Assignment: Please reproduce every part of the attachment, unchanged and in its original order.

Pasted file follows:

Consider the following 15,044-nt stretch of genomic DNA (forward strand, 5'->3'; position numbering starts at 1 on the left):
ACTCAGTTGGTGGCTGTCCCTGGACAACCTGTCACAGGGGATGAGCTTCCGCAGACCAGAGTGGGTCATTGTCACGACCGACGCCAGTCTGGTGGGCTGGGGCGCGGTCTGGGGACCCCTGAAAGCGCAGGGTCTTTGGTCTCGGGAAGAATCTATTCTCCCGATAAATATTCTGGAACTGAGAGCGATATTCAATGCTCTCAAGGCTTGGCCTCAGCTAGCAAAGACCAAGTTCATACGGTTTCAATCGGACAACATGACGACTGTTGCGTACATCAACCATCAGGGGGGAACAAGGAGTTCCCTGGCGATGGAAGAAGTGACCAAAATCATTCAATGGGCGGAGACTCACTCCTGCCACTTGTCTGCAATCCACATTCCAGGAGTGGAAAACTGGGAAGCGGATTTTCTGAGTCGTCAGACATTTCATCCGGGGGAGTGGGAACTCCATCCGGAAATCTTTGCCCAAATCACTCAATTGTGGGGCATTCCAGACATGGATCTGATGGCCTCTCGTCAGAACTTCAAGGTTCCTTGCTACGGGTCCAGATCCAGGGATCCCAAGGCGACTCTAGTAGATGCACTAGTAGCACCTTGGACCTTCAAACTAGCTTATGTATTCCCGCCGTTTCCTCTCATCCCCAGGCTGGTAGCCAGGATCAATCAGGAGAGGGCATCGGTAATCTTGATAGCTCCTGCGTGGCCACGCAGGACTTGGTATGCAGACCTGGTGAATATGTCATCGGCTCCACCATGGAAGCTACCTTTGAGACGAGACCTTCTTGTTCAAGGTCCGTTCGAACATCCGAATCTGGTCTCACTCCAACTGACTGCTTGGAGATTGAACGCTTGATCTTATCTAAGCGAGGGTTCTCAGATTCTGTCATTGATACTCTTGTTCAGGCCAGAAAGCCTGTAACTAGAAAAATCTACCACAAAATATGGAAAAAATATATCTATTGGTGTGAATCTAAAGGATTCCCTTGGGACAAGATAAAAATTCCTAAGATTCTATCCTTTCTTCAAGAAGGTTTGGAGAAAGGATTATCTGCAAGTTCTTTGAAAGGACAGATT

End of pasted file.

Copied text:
Consider the following 15,044-nt stretch of genomic DNA (forward strand, 5'->3'; position numbering starts at 1 on the left):
ACTCAGTTGGTGGCTGTCCCTGGACAACCTGTCACAGGGGATGAGCTTCCGCAGACCAGAGTGGGTCATTGTCACGACCGACGCCAGTCTGGTGGGCTGGGGCGCGGTCTGGGGACCCCTGAAAGCGCAGGGTCTTTGGTCTCGGGAAGAATCTATTCTCCCGATAAATATTCTGGAACTGAGAGCGATATTCAATGCTCTCAAGGCTTGGCCTCAGCTAGCAAAGACCAAGTTCATACGGTTTCAATCGGACAACATGACGACTGTTGCGTACATCAACCATCAGGGGGGAACAAGGAGTTCCCTGGCGATGGAAGAAGTGACCAAAATCATTCAATGGGCGGAGACTCACTCCTGCCACTTGTCTGCAATCCACATTCCAGGAGTGGAAAACTGGGAAGCGGATTTTCTGAGTCGTCAGACATTTCATCCGGGGGAGTGGGAACTCCATCCGGAAATCTTTGCCCAAATCACTCAATTGTGGGGCATTCCAGACATGGATCTGATGGCCTCTCGTCAGAACTTCAAGGTTCCTTGCTACGGGTCCAGATCCAGGGATCCCAAGGCGACTCTAGTAGATGCACTAGTAGCACCTTGGACCTTCAAACTAGCTTATGTATTCCCGCCGTTTCCTCTCATCCCCAGGCTGGTAGCCAGGATCAATCAGGAGAGGGCATCGGTAATCTTGATAGCTCCTGCGTGGCCACGCAGGACTTGGTATGCAGACCTGGTGAATATGTCATCGGCTCCACCATGGAAGCTACCTTTGAGACGAGACCTTCTTGTTCAAGGTCCGTTCGAACATCCGAATCTGGTCTCACTCCAACTGACTGCTTGGAGATTGAACGCTTGATCTTATCTAAGCGAGGGTTCTCAGATTCTGTCATTGATACTCTTGTTCAGGCCAGAAAGCCTGTAACTAGAAAAATCTACCACAAAATATGGAAAAAATATATCTATTGGTGTGAATCTAAAGGATTCCCTTGGGACAAGATAAAAATTCCTAAGATTCTATCCTTTCTTCAAGAAGGTTTGGAGAAAGGATTATCTGCAAGTTCTTTGAAAGGACAGATT